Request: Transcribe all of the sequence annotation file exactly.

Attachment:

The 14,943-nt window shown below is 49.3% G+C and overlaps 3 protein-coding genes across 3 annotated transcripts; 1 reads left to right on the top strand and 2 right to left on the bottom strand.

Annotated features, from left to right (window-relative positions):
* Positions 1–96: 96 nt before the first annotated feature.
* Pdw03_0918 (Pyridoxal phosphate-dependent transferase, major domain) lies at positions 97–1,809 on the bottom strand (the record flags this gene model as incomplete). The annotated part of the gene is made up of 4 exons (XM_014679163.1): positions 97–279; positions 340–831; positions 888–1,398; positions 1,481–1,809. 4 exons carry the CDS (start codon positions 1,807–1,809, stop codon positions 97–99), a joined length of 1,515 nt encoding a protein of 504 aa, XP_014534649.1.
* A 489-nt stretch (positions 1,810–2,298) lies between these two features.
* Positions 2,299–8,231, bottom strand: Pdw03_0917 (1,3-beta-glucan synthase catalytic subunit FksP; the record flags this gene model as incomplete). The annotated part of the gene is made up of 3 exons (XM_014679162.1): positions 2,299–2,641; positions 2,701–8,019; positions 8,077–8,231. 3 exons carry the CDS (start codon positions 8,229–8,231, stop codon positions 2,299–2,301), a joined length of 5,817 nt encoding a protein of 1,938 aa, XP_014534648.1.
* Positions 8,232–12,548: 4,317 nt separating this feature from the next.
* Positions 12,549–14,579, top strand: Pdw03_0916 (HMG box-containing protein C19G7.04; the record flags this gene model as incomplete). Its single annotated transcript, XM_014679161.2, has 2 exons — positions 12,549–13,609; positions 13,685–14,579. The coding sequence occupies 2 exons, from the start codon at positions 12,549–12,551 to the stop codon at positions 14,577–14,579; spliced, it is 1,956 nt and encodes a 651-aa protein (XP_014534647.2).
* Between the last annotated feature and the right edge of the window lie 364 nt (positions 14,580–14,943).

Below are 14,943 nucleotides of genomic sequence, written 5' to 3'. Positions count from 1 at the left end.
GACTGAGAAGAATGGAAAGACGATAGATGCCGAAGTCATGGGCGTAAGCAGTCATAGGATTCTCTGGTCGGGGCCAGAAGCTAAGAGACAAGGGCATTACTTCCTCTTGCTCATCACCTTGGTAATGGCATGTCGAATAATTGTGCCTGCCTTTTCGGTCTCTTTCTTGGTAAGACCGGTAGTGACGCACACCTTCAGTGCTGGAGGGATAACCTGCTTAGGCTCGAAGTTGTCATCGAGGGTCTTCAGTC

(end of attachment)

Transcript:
The 14,943-nt window shown below is 49.3% G+C and overlaps 3 protein-coding genes across 3 annotated transcripts; 1 reads left to right on the top strand and 2 right to left on the bottom strand.

Annotated features, from left to right (window-relative positions):
* Positions 1–96: 96 nt before the first annotated feature.
* Pdw03_0918 (Pyridoxal phosphate-dependent transferase, major domain) lies at positions 97–1,809 on the bottom strand (the record flags this gene model as incomplete). The annotated part of the gene is made up of 4 exons (XM_014679163.1): positions 97–279; positions 340–831; positions 888–1,398; positions 1,481–1,809. 4 exons carry the CDS (start codon positions 1,807–1,809, stop codon positions 97–99), a joined length of 1,515 nt encoding a protein of 504 aa, XP_014534649.1.
* A 489-nt stretch (positions 1,810–2,298) lies between these two features.
* Positions 2,299–8,231, bottom strand: Pdw03_0917 (1,3-beta-glucan synthase catalytic subunit FksP; the record flags this gene model as incomplete). The annotated part of the gene is made up of 3 exons (XM_014679162.1): positions 2,299–2,641; positions 2,701–8,019; positions 8,077–8,231. 3 exons carry the CDS (start codon positions 8,229–8,231, stop codon positions 2,299–2,301), a joined length of 5,817 nt encoding a protein of 1,938 aa, XP_014534648.1.
* Positions 8,232–12,548: 4,317 nt separating this feature from the next.
* Positions 12,549–14,579, top strand: Pdw03_0916 (HMG box-containing protein C19G7.04; the record flags this gene model as incomplete). Its single annotated transcript, XM_014679161.2, has 2 exons — positions 12,549–13,609; positions 13,685–14,579. The coding sequence occupies 2 exons, from the start codon at positions 12,549–12,551 to the stop codon at positions 14,577–14,579; spliced, it is 1,956 nt and encodes a 651-aa protein (XP_014534647.2).
* Between the last annotated feature and the right edge of the window lie 364 nt (positions 14,580–14,943).

Below are 14,943 nucleotides of genomic sequence, written 5' to 3'. Positions count from 1 at the left end.
GACTGAGAAGAATGGAAAGACGATAGATGCCGAAGTCATGGGCGTAAGCAGTCATAGGATTCTCTGGTCGGGGCCAGAAGCTAAGAGACAAGGGCATTACTTCCTCTTGCTCATCACCTTGGTAATGGCATGTCGAATAATTGTGCCTGCCTTTTCGGTCTCTTTCTTGGTAAGACCGGTAGTGACGCACACCTTCAGTGCTGGAGGGATAACCTGCTTAGGCTCGAAGTTGTCATCGAGGGTCTTCAGTC